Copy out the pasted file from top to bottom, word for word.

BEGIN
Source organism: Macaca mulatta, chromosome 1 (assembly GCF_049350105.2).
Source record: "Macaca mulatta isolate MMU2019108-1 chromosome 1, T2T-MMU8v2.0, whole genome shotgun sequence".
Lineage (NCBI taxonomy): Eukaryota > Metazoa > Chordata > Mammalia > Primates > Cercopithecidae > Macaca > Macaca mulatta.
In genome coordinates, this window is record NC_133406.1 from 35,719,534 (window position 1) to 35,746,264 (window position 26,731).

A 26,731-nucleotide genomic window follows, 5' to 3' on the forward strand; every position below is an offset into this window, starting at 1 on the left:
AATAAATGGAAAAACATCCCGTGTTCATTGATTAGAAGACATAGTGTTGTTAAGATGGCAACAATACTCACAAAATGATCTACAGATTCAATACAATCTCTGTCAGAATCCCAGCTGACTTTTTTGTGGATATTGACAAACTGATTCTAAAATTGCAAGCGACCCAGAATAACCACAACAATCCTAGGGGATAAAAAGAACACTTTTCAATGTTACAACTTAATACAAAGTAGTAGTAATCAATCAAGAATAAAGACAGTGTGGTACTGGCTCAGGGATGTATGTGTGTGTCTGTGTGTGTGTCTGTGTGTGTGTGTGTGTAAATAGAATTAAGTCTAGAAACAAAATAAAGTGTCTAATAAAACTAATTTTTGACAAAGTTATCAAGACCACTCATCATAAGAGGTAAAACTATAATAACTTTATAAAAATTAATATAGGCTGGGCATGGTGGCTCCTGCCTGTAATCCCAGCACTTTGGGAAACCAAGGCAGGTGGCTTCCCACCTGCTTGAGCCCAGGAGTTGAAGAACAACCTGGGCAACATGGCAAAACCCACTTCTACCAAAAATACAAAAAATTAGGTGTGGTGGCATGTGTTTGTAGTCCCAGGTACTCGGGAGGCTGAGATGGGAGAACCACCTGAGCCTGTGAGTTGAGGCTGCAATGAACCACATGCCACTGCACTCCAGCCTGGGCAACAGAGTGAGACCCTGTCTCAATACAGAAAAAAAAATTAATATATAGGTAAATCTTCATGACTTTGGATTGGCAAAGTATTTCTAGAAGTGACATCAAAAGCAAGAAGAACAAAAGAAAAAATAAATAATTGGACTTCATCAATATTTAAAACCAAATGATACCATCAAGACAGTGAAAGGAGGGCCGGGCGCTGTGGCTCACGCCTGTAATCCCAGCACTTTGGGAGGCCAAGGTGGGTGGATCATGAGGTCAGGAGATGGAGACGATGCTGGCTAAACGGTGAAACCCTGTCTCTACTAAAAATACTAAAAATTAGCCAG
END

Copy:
Source organism: Macaca mulatta, chromosome 1 (assembly GCF_049350105.2).
Source record: "Macaca mulatta isolate MMU2019108-1 chromosome 1, T2T-MMU8v2.0, whole genome shotgun sequence".
Lineage (NCBI taxonomy): Eukaryota > Metazoa > Chordata > Mammalia > Primates > Cercopithecidae > Macaca > Macaca mulatta.
In genome coordinates, this window is record NC_133406.1 from 35,719,534 (window position 1) to 35,746,264 (window position 26,731).

A 26,731-nucleotide genomic window follows, 5' to 3' on the forward strand; every position below is an offset into this window, starting at 1 on the left:
AATAAATGGAAAAACATCCCGTGTTCATTGATTAGAAGACATAGTGTTGTTAAGATGGCAACAATACTCACAAAATGATCTACAGATTCAATACAATCTCTGTCAGAATCCCAGCTGACTTTTTTGTGGATATTGACAAACTGATTCTAAAATTGCAAGCGACCCAGAATAACCACAACAATCCTAGGGGATAAAAAGAACACTTTTCAATGTTACAACTTAATACAAAGTAGTAGTAATCAATCAAGAATAAAGACAGTGTGGTACTGGCTCAGGGATGTATGTGTGTGTCTGTGTGTGTGTCTGTGTGTGTGTGTGTGTAAATAGAATTAAGTCTAGAAACAAAATAAAGTGTCTAATAAAACTAATTTTTGACAAAGTTATCAAGACCACTCATCATAAGAGGTAAAACTATAATAACTTTATAAAAATTAATATAGGCTGGGCATGGTGGCTCCTGCCTGTAATCCCAGCACTTTGGGAAACCAAGGCAGGTGGCTTCCCACCTGCTTGAGCCCAGGAGTTGAAGAACAACCTGGGCAACATGGCAAAACCCACTTCTACCAAAAATACAAAAAATTAGGTGTGGTGGCATGTGTTTGTAGTCCCAGGTACTCGGGAGGCTGAGATGGGAGAACCACCTGAGCCTGTGAGTTGAGGCTGCAATGAACCACATGCCACTGCACTCCAGCCTGGGCAACAGAGTGAGACCCTGTCTCAATACAGAAAAAAAAATTAATATATAGGTAAATCTTCATGACTTTGGATTGGCAAAGTATTTCTAGAAGTGACATCAAAAGCAAGAAGAACAAAAGAAAAAATAAATAATTGGACTTCATCAATATTTAAAACCAAATGATACCATCAAGACAGTGAAAGGAGGGCCGGGCGCTGTGGCTCACGCCTGTAATCCCAGCACTTTGGGAGGCCAAGGTGGGTGGATCATGAGGTCAGGAGATGGAGACGATGCTGGCTAAACGGTGAAACCCTGTCTCTACTAAAAATACTAAAAATTAGCCAG